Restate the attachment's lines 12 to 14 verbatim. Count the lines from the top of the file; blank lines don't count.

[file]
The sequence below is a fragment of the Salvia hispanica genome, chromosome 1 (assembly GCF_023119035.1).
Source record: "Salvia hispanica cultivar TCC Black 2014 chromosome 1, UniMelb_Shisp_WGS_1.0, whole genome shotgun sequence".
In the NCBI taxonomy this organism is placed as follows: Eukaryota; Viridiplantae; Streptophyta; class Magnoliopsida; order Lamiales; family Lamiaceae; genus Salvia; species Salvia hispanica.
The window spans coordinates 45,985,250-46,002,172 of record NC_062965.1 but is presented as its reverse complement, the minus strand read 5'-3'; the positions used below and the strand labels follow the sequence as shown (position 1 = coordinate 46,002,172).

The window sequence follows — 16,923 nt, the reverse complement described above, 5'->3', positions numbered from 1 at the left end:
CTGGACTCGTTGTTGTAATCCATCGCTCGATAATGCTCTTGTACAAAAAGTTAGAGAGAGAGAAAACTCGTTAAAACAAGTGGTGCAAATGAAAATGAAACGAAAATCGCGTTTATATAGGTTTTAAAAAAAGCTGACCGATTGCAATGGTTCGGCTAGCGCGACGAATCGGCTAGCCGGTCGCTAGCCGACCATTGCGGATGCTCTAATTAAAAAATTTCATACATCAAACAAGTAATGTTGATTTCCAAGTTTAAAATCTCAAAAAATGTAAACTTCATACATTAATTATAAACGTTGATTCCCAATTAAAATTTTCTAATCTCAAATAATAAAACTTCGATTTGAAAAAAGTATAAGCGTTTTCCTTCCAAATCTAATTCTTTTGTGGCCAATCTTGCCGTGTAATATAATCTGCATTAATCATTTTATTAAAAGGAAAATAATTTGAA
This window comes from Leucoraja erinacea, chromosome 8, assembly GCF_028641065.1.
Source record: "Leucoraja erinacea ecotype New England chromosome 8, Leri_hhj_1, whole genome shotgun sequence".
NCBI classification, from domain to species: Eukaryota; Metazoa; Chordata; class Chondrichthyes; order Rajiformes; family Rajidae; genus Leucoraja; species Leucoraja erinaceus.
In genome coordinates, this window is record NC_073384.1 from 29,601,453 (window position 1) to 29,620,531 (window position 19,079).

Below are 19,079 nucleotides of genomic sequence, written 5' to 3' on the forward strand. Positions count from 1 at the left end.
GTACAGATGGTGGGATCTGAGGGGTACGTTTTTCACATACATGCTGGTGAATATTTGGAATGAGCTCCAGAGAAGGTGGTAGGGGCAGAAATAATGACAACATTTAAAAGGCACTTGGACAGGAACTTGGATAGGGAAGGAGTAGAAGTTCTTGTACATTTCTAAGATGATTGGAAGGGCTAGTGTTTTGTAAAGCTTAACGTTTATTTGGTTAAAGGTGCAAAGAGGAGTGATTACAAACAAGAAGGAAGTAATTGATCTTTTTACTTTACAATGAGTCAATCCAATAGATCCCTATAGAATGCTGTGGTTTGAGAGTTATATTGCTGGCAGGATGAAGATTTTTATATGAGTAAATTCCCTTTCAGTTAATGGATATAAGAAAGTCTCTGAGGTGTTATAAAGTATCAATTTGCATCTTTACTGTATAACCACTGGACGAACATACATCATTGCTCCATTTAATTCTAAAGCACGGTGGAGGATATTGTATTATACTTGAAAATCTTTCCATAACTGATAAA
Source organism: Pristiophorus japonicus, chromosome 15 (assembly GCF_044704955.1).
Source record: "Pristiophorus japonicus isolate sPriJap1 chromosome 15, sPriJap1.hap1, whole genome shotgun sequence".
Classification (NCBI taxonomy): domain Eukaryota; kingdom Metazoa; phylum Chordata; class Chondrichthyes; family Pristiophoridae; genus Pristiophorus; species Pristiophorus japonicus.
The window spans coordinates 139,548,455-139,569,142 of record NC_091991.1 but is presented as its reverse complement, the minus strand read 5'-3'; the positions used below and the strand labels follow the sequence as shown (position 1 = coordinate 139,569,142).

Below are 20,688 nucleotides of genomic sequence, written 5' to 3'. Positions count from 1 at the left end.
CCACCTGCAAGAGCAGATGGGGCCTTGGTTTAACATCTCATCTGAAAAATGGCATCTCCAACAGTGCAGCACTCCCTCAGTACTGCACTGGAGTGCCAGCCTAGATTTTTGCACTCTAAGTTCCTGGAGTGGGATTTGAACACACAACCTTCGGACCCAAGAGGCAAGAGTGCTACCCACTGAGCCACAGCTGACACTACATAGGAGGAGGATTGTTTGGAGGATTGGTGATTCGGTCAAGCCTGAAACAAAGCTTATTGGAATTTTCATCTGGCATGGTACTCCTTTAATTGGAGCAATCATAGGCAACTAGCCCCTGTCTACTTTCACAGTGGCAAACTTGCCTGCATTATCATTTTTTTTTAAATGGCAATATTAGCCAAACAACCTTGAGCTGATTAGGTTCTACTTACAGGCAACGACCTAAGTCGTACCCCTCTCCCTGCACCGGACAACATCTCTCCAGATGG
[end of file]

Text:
GTACAGATGGTGGGATCTGAGGGGTACGTTTTTCACATACATGCTGGTGAATATTTGGAATGAGCTCCAGAGAAGGTGGTAGGGGCAGAAATAATGACAACATTTAAAAGGCACTTGGACAGGAACTTGGATAGGGAAGGAGTAGAAGTTCTTGTACATTTCTAAGATGATTGGAAGGGCTAGTGTTTTGTAAAGCTTAACGTTTATTTGGTTAAAGGTGCAAAGAGGAGTGATTACAAACAAGAAGGAAGTAATTGATCTTTTTACTTTACAATGAGTCAATCCAATAGATCCCTATAGAATGCTGTGGTTTGAGAGTTATATTGCTGGCAGGATGAAGATTTTTATATGAGTAAATTCCCTTTCAGTTAATGGATATAAGAAAGTCTCTGAGGTGTTATAAAGTATCAATTTGCATCTTTACTGTATAACCACTGGACGAACATACATCATTGCTCCATTTAATTCTAAAGCACGGTGGAGGATATTGTATTATACTTGAAAATCTTTCCATAACTGATAAA
Source organism: Pristiophorus japonicus, chromosome 15 (assembly GCF_044704955.1).
Source record: "Pristiophorus japonicus isolate sPriJap1 chromosome 15, sPriJap1.hap1, whole genome shotgun sequence".